Document Type



Much modern jazz performance is imbued with religious significance or “sacred intentionality”, as revealed in the Bahá’í conceptions of jazz as a vehicle for worship and spiritual transcendence. Although earlier generations of believers objected to jazz because of its presumed moral and aesthetic poverty, jazz has become a staple in Bahá’í public culture and proclamation activities, partially due to the influence of prominent jazz musicians who became Bahá’ís, such as Dizzy Gillespie, James Moody, Flora Purim, and Tierney Sutton. Oral history and textual research are used to explore the dialectic between jazz and Bahá’í spiritual teachings and practices, the impact of the Faith’s theological and social doctrines on the creation of jazz music by its adherents, and conversely the effects of jazz on worship activities and religious identity in the American Bahá’í community. Musicians detect synergy between improvisation and spiritual searching, group interaction and selfless consultation, and jazz’s multicultural roots and Bahá’í emphasis on unity-in-diversity. The ambiguous aesthetic stature of jazz challenged individual believers and Bahá’í institutions to reconsider and expand their notions of what types of music are suitable for reverent worship, thus contributing to the maturation of this spiritual community’s inclusive ethos.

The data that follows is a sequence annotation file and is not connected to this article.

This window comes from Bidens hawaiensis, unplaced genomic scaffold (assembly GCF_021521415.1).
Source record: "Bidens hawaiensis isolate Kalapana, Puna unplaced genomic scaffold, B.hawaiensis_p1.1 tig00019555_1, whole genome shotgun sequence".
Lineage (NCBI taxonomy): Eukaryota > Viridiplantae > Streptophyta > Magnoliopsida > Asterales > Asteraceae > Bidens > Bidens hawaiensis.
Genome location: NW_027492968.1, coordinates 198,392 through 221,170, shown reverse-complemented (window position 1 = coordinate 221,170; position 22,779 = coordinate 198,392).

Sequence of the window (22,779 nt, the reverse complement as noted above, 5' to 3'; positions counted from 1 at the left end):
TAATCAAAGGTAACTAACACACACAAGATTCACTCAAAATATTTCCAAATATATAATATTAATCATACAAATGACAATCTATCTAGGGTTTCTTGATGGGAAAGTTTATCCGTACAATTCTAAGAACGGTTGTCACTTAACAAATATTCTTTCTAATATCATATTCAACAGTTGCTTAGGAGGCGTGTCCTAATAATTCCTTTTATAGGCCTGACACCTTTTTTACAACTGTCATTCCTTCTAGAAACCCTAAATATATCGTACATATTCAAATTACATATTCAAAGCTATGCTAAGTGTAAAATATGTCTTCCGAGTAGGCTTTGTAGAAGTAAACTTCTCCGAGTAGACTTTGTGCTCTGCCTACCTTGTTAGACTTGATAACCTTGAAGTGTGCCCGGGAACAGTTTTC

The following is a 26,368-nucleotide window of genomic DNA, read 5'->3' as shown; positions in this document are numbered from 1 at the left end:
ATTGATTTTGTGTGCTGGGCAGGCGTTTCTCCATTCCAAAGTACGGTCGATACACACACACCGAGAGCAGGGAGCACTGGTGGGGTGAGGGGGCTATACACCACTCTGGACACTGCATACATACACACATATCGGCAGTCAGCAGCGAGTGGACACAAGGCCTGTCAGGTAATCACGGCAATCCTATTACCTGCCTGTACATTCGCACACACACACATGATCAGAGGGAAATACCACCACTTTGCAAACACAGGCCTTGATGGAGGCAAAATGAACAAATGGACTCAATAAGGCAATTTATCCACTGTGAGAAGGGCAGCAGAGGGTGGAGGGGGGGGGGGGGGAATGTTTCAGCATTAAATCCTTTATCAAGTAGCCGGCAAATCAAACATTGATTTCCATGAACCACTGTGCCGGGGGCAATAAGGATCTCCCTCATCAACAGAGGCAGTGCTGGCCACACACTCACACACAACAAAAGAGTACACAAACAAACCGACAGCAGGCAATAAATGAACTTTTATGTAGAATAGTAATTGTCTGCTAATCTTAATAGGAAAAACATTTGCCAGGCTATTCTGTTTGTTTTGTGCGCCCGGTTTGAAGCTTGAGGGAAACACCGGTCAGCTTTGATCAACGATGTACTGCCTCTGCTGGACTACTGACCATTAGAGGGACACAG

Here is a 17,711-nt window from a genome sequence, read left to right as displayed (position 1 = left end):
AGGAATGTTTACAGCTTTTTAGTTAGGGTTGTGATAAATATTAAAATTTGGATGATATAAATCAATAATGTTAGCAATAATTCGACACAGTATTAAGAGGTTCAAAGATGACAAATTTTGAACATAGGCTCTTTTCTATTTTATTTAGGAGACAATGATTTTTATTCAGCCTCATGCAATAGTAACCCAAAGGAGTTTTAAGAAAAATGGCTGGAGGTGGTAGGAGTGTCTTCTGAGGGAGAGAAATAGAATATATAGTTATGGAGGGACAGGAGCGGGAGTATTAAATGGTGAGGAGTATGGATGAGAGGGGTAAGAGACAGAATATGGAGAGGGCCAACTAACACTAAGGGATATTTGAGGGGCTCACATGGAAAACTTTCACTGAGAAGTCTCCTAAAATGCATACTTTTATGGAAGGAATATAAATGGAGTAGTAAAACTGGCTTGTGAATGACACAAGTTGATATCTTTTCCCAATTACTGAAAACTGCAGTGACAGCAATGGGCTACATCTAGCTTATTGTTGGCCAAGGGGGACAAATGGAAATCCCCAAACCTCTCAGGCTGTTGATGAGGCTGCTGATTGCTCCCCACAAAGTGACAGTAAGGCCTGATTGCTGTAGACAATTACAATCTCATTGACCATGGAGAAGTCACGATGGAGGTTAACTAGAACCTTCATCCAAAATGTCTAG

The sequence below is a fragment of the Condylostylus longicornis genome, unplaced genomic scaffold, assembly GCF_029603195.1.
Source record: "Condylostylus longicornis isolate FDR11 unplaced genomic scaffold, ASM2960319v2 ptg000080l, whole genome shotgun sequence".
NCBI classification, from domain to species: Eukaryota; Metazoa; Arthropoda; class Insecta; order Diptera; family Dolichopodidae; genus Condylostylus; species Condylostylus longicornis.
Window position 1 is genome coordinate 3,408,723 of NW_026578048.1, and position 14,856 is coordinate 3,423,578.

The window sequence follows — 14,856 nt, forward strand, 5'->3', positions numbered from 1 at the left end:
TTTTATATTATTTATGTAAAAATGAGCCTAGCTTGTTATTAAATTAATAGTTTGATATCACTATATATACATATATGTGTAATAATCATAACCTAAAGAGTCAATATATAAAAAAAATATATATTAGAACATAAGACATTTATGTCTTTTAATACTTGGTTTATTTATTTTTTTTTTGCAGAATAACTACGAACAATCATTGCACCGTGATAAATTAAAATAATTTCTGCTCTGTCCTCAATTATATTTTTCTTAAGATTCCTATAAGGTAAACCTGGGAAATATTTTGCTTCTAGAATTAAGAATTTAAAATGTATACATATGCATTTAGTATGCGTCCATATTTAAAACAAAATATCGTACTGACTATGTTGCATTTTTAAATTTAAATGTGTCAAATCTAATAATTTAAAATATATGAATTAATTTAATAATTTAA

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Sacred Swing.pdf (2062 kB)
Sacred Swing.pdf

Sacred Swing (1).pdf (2062 kB)
Sacred Swing.pdf


Department of History

Legacy Department

Department of History






American Music



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